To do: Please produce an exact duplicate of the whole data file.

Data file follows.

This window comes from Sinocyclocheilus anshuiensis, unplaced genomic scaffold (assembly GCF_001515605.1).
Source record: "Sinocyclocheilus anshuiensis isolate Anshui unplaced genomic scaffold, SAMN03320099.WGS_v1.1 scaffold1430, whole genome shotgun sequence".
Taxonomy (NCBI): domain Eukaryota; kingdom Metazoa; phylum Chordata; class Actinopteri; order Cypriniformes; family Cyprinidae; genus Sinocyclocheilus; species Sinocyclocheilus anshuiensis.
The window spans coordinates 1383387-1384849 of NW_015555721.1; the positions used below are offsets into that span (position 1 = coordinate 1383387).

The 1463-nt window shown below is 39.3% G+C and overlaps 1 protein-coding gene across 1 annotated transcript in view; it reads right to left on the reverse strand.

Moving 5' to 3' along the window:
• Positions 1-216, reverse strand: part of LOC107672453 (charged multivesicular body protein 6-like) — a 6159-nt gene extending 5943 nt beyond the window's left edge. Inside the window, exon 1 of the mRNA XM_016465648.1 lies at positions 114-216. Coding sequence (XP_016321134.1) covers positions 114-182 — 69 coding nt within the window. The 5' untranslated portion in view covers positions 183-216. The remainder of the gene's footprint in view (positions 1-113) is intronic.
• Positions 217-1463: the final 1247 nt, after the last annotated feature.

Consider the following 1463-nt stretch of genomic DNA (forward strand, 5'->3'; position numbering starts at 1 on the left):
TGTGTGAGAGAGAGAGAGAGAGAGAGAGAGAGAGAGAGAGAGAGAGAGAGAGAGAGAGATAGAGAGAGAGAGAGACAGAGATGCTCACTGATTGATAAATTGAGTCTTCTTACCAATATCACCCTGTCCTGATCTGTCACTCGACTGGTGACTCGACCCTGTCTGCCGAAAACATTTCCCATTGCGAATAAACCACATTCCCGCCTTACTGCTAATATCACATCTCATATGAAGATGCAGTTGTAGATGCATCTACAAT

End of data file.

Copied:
This window comes from Sinocyclocheilus anshuiensis, unplaced genomic scaffold (assembly GCF_001515605.1).
Source record: "Sinocyclocheilus anshuiensis isolate Anshui unplaced genomic scaffold, SAMN03320099.WGS_v1.1 scaffold1430, whole genome shotgun sequence".
Taxonomy (NCBI): domain Eukaryota; kingdom Metazoa; phylum Chordata; class Actinopteri; order Cypriniformes; family Cyprinidae; genus Sinocyclocheilus; species Sinocyclocheilus anshuiensis.
The window spans coordinates 1383387-1384849 of NW_015555721.1; the positions used below are offsets into that span (position 1 = coordinate 1383387).

The 1463-nt window shown below is 39.3% G+C and overlaps 1 protein-coding gene across 1 annotated transcript in view; it reads right to left on the reverse strand.

Moving 5' to 3' along the window:
• Positions 1-216, reverse strand: part of LOC107672453 (charged multivesicular body protein 6-like) — a 6159-nt gene extending 5943 nt beyond the window's left edge. Inside the window, exon 1 of the mRNA XM_016465648.1 lies at positions 114-216. Coding sequence (XP_016321134.1) covers positions 114-182 — 69 coding nt within the window. The 5' untranslated portion in view covers positions 183-216. The remainder of the gene's footprint in view (positions 1-113) is intronic.
• Positions 217-1463: the final 1247 nt, after the last annotated feature.

Consider the following 1463-nt stretch of genomic DNA (forward strand, 5'->3'; position numbering starts at 1 on the left):
TGTGTGAGAGAGAGAGAGAGAGAGAGAGAGAGAGAGAGAGAGAGAGAGAGAGAGAGAGATAGAGAGAGAGAGAGACAGAGATGCTCACTGATTGATAAATTGAGTCTTCTTACCAATATCACCCTGTCCTGATCTGTCACTCGACTGGTGACTCGACCCTGTCTGCCGAAAACATTTCCCATTGCGAATAAACCACATTCCCGCCTTACTGCTAATATCACATCTCATATGAAGATGCAGTTGTAGATGCATCTACAAT